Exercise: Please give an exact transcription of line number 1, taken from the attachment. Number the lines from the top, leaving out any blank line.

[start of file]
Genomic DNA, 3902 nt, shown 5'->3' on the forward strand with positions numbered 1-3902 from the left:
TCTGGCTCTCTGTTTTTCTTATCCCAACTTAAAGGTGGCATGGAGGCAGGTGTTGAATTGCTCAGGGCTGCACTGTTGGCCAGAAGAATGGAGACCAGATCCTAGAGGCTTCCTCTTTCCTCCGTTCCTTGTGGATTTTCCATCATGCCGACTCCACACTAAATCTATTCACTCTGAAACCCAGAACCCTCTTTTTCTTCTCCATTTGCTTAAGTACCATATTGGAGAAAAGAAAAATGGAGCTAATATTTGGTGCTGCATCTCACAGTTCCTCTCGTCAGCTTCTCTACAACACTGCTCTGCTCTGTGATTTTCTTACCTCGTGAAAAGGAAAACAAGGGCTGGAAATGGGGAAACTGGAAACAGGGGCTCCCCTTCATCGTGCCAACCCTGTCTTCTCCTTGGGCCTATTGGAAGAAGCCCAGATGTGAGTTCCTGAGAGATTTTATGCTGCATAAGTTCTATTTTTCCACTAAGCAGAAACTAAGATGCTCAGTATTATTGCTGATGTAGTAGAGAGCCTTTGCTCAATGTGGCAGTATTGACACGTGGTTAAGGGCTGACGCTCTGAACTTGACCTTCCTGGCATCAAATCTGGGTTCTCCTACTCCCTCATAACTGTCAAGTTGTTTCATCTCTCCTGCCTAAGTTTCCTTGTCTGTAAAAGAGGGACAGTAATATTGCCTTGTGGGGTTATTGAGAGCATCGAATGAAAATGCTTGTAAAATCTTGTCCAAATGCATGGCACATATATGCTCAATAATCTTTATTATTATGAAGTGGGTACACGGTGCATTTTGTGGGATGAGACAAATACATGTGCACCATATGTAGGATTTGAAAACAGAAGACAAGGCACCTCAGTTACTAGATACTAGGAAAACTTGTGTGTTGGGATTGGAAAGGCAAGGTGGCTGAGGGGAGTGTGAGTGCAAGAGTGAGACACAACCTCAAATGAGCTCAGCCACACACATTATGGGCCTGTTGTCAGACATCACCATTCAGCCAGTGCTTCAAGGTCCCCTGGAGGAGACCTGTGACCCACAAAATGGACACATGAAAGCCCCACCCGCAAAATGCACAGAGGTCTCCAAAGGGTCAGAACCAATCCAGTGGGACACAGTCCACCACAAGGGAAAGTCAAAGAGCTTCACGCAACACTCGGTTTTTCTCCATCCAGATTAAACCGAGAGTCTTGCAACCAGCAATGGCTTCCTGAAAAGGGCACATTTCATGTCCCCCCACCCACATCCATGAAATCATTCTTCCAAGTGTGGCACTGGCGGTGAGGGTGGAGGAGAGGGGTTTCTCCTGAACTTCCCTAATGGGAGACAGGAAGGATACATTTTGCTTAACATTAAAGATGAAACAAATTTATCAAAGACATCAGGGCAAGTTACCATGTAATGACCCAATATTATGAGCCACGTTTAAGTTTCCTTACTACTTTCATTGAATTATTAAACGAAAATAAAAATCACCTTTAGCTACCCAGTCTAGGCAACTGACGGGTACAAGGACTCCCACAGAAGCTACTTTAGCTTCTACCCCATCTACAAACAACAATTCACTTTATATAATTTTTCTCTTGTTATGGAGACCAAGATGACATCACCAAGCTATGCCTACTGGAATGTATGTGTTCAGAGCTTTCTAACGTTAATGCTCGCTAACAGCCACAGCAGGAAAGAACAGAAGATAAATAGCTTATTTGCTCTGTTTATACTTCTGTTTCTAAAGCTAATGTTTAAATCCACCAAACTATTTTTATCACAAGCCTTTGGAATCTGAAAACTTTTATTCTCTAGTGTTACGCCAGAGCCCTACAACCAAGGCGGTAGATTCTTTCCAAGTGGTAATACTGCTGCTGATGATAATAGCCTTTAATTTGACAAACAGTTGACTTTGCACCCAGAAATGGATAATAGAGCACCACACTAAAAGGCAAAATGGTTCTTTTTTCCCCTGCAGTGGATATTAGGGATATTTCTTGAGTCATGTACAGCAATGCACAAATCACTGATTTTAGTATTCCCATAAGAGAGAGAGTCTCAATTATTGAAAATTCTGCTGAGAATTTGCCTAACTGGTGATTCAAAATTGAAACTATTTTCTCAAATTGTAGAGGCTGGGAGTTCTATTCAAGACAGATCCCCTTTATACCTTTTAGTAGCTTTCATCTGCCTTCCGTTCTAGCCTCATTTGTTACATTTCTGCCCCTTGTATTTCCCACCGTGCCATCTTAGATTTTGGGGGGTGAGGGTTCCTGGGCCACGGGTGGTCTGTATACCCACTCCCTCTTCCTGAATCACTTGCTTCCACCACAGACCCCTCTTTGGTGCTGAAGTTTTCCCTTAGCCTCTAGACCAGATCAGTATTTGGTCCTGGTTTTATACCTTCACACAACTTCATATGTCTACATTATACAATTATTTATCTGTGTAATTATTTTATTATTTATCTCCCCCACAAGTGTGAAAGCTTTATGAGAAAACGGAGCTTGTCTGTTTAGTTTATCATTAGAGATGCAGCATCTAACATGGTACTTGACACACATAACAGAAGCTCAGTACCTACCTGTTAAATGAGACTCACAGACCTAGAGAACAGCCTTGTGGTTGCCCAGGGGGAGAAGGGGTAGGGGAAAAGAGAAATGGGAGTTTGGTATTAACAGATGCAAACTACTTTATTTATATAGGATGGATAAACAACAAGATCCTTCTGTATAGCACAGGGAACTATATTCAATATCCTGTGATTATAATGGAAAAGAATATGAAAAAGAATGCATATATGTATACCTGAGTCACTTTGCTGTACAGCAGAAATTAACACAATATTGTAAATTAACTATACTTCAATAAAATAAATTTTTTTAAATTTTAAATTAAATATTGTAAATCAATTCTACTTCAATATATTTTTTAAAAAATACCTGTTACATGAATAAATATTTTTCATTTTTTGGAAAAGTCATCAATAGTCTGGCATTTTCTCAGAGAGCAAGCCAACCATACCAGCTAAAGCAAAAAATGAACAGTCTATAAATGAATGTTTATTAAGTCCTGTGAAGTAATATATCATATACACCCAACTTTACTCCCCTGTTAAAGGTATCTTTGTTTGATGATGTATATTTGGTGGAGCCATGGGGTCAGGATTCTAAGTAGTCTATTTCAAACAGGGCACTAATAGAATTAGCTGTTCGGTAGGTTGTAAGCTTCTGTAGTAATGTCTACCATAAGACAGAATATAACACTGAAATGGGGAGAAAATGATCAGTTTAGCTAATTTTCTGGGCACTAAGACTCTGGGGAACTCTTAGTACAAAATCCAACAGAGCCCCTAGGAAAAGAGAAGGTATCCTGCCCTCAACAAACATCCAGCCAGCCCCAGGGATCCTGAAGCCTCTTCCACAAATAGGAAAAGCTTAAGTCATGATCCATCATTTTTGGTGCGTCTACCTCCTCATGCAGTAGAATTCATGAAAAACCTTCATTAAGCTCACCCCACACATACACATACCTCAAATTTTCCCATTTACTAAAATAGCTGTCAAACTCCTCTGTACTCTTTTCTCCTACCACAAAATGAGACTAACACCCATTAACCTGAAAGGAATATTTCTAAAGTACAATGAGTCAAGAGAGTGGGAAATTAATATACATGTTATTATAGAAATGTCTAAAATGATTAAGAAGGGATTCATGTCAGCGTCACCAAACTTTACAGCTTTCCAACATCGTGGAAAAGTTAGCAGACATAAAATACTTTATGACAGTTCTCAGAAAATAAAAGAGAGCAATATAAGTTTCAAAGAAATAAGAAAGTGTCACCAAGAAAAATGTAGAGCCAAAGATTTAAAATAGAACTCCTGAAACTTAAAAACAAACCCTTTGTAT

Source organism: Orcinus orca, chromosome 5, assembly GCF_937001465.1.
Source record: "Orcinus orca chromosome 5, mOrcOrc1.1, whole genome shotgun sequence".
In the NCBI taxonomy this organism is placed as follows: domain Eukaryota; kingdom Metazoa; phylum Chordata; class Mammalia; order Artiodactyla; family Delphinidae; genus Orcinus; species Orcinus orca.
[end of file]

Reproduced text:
Genomic DNA, 3902 nt, shown 5'->3' on the forward strand with positions numbered 1-3902 from the left: